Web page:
We Learn Why We Learn.

Don’t underestimate the power of this one.  The homeschooling format leaves so much more room for “real life.”  Pretty much every subject we do has an obvious “why this is important” application to it.  We count money and play “store” together with our toy cash register…then do the real thing when we go buy groceries.  Thank you notes and get well cards to family and friends gives handwriting practice a purpose.  And the slower pace of our day allows for so many more in depth conversations about “why” (which, if your child is anything like mine, is a subject they rarely grow weary of!)

Our "kitchen pond."

Our “kitchen pond.”

We All Learn Together.

This one has been the biggest shock for me.  Not because I think I’m super smart and have nothing more to learn in life.  I’d just (wrongly) assumed that the bulk of information I relayed to him would be information that I already knew.  But while I did in fact know how to read, write, and do math prior to homeschooling…I had no idea that weird bug on my echinacea plants was a soldier beetle.  And I had never seen a blue grosbeak until we got really consistent with our feeders during a bird study.  And you know what else?  While it might sound crazy, I think my mental math skills have even improved!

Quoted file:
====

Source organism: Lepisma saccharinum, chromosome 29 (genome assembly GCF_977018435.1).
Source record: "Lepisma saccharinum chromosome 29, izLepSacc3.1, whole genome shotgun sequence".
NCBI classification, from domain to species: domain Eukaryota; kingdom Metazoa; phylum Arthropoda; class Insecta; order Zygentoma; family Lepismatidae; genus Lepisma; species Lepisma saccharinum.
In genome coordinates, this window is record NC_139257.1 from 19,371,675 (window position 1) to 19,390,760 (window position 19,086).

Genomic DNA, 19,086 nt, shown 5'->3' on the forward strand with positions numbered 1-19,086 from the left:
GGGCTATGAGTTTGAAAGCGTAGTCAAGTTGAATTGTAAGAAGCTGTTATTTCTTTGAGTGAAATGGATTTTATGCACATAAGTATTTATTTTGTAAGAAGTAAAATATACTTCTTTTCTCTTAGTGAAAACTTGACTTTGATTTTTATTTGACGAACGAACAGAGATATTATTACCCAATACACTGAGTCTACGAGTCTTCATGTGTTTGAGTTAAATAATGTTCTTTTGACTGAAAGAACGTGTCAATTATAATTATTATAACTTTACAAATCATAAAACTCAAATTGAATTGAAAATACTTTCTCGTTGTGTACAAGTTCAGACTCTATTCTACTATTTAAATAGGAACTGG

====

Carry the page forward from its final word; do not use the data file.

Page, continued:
I’m not the only one benefiting from our new learning lifestyle – Baby Zu is thrilled to have big brother at home!  She soaks up what we do like a sponge…sometimes. Other times, she soaks herself at the water table while we read about frogs.  But regardless, both kids enjoy being together more often than not, and I’m optimistic that these early years together will lay a foundation for good sibling relationships in the future.

Shark week came in March for us, in coordination with Big Cs 6th birthday!

Shark week came in March for us, in coordination with Big Cs 6th birthday!

My previous life (aka before kids) was as a classroom teacher and I loved it.  The pay sucked, the hours were long, and the job was often thankless when measured in tangible things…but watching that “light bulb” go on in a little person’s head was so rewarding!  Now, as a parent teaching my children at home, those intangible rewards are exponentially higher.  Because this is MY kid.  No one loves him like I do.  No one knows him better than I do.  And no one else is more proud of him when he succeeds.  Indeed, homeschooling is not for everyone.  But at 4 months and counting, it is most certainly for us!

 

 

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2 Responses to “What We Love About Homeschooling”

  1. Way to go. We’ve been doing it for a few years and find that despite the challenges it has been fantastic for our kids. I think the quality of the education is better too, especially if you have atypical learners.

    Reply

    • Erica

      Thanks for the encouraging words, Paul! 🙂

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“Not all who wander are lost.” —JRR TOLKIEN